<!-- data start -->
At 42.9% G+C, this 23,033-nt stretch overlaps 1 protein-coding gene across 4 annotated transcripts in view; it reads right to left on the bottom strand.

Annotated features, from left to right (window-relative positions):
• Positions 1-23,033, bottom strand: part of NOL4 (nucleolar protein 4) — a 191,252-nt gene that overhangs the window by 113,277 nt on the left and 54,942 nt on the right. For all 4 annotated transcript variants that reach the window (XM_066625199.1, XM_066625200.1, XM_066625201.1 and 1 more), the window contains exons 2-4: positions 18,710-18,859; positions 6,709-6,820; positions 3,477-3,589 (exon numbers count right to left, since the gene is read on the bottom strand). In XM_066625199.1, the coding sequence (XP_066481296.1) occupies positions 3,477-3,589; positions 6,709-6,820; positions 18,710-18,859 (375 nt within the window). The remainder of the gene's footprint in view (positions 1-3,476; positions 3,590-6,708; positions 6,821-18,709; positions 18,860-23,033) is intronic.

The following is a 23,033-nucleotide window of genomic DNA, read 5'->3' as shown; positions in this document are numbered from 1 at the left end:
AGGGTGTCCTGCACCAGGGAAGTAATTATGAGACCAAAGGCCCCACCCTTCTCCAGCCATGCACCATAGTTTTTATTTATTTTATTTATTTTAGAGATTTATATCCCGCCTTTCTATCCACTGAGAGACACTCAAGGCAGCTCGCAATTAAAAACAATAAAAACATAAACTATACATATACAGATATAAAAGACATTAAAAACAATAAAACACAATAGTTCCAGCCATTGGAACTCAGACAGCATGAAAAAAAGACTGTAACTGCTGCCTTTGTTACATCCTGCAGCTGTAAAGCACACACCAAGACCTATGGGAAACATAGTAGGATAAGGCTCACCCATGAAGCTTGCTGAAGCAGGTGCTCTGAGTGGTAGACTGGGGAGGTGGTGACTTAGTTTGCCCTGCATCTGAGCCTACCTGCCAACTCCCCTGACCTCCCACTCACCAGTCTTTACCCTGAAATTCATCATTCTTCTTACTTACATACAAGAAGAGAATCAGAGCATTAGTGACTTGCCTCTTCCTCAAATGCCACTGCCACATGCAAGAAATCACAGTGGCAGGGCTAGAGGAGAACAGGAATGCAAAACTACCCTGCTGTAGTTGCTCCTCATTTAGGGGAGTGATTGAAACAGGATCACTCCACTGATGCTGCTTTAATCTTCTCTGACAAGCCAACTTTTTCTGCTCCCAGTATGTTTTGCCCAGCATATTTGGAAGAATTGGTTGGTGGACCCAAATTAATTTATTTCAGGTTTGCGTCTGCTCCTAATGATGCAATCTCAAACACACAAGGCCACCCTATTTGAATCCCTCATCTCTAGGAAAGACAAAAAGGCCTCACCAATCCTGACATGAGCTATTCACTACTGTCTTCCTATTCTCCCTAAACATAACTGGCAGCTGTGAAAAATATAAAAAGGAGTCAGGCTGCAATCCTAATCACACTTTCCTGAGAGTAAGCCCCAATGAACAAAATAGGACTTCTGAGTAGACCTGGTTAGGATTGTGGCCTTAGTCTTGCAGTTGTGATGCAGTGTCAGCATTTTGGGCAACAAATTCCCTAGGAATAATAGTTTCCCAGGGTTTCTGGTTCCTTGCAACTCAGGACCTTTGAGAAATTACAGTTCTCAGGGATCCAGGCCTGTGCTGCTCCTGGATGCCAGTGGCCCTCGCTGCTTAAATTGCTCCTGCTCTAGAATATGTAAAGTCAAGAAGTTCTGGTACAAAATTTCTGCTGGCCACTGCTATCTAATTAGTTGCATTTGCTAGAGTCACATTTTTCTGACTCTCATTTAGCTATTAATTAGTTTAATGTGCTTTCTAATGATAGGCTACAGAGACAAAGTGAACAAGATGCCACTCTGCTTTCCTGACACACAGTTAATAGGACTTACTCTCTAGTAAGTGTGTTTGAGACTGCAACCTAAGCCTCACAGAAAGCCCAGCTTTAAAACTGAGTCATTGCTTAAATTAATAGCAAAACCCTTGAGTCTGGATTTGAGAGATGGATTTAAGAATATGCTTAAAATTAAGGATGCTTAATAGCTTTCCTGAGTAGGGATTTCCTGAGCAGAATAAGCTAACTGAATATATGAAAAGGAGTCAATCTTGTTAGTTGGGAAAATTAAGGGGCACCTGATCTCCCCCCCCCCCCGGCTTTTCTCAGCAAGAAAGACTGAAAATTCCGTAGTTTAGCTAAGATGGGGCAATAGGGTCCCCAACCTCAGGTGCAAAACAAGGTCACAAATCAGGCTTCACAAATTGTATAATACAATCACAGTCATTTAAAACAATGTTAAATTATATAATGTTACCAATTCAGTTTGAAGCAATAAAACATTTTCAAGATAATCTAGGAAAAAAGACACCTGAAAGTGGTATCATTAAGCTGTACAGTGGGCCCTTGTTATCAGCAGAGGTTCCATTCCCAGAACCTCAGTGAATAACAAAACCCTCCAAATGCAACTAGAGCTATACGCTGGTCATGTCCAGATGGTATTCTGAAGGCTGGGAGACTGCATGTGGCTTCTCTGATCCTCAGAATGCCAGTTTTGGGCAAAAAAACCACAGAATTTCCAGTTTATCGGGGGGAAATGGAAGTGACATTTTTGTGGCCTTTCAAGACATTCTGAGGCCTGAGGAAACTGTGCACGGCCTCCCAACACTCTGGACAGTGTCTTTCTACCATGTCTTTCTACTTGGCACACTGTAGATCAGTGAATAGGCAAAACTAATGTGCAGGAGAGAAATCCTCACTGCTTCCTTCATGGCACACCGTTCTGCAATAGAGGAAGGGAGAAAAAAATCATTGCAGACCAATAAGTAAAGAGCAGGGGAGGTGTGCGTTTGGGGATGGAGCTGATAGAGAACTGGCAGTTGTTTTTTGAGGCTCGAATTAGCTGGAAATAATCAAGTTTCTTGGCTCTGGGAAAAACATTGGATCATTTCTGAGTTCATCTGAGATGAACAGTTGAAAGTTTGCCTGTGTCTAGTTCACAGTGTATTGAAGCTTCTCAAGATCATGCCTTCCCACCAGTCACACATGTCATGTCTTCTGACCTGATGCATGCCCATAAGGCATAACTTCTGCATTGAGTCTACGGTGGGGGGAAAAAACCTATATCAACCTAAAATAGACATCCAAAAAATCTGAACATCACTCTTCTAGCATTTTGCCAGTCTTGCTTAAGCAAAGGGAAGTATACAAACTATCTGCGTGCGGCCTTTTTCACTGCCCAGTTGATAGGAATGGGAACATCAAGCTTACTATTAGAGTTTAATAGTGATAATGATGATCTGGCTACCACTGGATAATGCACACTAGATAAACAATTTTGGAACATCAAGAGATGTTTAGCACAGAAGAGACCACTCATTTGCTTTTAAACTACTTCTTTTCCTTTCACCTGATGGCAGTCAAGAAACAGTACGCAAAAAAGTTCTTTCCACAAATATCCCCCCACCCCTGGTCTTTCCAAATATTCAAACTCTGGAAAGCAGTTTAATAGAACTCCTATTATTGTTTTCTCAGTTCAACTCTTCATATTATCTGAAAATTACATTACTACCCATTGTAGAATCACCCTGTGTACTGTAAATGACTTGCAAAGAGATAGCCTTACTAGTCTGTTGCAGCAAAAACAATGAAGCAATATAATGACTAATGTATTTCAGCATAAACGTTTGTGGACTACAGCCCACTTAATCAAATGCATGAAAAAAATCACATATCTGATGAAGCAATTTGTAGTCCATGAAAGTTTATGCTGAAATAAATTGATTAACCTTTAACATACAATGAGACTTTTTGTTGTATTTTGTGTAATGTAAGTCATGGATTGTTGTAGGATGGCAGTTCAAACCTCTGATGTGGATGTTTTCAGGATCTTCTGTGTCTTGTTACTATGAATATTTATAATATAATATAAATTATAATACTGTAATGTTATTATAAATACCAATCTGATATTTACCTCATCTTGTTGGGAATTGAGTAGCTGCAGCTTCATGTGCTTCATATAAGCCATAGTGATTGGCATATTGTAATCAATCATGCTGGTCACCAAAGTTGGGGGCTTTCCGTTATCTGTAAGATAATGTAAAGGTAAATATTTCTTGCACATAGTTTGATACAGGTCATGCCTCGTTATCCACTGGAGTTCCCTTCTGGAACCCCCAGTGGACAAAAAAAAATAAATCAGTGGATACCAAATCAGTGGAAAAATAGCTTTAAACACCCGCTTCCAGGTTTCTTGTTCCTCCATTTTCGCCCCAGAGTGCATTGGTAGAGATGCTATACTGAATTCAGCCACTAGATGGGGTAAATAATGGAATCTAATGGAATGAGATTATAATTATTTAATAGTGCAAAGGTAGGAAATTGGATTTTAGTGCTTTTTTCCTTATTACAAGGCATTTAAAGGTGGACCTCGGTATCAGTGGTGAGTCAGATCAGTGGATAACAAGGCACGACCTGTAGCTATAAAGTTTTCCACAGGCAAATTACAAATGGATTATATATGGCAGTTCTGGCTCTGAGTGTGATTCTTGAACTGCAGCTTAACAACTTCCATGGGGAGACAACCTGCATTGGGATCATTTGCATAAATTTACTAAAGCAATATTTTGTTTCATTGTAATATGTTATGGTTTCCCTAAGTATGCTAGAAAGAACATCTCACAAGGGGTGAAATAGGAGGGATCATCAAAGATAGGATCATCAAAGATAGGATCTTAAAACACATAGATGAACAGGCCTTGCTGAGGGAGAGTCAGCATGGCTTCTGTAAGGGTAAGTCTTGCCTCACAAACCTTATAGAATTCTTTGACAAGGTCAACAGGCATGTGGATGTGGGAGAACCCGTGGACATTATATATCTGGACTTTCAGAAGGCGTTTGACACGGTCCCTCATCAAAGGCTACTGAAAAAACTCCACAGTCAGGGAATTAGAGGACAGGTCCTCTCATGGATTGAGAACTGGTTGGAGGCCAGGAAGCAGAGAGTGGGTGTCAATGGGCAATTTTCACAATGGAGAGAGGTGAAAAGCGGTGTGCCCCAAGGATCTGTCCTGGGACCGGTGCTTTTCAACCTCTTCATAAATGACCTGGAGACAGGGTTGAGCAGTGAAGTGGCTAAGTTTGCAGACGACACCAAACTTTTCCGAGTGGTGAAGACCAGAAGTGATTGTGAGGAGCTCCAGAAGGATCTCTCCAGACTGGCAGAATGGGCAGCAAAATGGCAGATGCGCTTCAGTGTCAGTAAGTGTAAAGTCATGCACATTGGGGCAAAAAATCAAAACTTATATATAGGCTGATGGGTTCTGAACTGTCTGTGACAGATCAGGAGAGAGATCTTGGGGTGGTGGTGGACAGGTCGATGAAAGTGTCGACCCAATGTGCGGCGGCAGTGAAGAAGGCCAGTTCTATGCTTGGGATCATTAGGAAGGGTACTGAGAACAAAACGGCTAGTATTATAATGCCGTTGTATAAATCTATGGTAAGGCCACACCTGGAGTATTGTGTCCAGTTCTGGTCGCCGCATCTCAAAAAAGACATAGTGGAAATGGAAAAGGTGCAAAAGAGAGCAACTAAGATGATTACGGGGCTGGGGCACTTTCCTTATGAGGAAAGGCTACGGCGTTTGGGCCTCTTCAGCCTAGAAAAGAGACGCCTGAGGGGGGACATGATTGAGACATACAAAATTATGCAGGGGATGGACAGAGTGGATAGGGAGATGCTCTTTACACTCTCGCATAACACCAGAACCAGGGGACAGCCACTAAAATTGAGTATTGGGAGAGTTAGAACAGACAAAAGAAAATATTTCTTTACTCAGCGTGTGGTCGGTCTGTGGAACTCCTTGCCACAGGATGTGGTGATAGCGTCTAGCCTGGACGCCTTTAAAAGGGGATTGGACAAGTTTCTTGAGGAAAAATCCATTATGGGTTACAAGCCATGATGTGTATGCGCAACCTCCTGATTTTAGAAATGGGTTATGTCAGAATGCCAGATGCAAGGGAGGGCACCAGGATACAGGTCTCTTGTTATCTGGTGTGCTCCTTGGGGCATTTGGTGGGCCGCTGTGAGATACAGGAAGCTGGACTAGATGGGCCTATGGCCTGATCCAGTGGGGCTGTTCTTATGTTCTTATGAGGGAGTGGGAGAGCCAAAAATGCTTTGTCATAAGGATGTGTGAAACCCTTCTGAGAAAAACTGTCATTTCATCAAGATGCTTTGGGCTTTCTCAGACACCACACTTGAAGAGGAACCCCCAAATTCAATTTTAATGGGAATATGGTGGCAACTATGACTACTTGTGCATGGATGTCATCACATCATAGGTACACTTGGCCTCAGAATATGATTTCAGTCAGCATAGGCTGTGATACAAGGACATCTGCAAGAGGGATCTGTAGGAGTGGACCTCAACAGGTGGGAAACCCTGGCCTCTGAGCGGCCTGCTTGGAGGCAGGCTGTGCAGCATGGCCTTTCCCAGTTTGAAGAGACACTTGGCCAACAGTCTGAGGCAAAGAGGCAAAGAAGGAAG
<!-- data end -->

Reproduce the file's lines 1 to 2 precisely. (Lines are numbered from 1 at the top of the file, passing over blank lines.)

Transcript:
At 42.9% G+C, this 23,033-nt stretch overlaps 1 protein-coding gene across 4 annotated transcripts in view; it reads right to left on the bottom strand.

Annotated features, from left to right (window-relative positions):